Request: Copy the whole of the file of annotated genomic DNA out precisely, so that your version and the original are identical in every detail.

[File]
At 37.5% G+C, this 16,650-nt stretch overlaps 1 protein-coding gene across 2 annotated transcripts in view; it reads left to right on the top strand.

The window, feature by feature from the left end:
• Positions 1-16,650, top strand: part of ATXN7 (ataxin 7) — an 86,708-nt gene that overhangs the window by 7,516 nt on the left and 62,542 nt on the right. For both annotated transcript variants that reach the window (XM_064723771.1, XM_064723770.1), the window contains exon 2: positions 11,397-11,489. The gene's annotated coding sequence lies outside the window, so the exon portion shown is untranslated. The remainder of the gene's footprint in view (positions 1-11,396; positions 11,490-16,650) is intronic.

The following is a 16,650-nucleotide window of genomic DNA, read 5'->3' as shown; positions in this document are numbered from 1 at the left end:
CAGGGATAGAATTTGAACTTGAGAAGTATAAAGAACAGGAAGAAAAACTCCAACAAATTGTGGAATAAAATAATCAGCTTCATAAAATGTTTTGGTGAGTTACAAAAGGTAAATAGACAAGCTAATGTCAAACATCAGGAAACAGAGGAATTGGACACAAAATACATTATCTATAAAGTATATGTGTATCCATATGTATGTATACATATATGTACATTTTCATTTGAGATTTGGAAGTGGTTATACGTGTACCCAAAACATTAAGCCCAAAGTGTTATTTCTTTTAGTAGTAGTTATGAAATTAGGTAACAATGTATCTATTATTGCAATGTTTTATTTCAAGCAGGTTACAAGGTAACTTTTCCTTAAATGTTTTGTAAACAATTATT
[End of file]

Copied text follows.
At 37.5% G+C, this 16,650-nt stretch overlaps 1 protein-coding gene across 2 annotated transcripts in view; it reads left to right on the top strand.

The window, feature by feature from the left end:
• Positions 1-16,650, top strand: part of ATXN7 (ataxin 7) — an 86,708-nt gene that overhangs the window by 7,516 nt on the left and 62,542 nt on the right. For both annotated transcript variants that reach the window (XM_064723771.1, XM_064723770.1), the window contains exon 2: positions 11,397-11,489. The gene's annotated coding sequence lies outside the window, so the exon portion shown is untranslated. The remainder of the gene's footprint in view (positions 1-11,396; positions 11,490-16,650) is intronic.

The following is a 16,650-nucleotide window of genomic DNA, read 5'->3' as shown; positions in this document are numbered from 1 at the left end:
CAGGGATAGAATTTGAACTTGAGAAGTATAAAGAACAGGAAGAAAAACTCCAACAAATTGTGGAATAAAATAATCAGCTTCATAAAATGTTTTGGTGAGTTACAAAAGGTAAATAGACAAGCTAATGTCAAACATCAGGAAACAGAGGAATTGGACACAAAATACATTATCTATAAAGTATATGTGTATCCATATGTATGTATACATATATGTACATTTTCATTTGAGATTTGGAAGTGGTTATACGTGTACCCAAAACATTAAGCCCAAAGTGTTATTTCTTTTAGTAGTAGTTATGAAATTAGGTAACAATGTATCTATTATTGCAATGTTTTATTTCAAGCAGGTTACAAGGTAACTTTTCCTTAAATGTTTTGTAAACAATTATT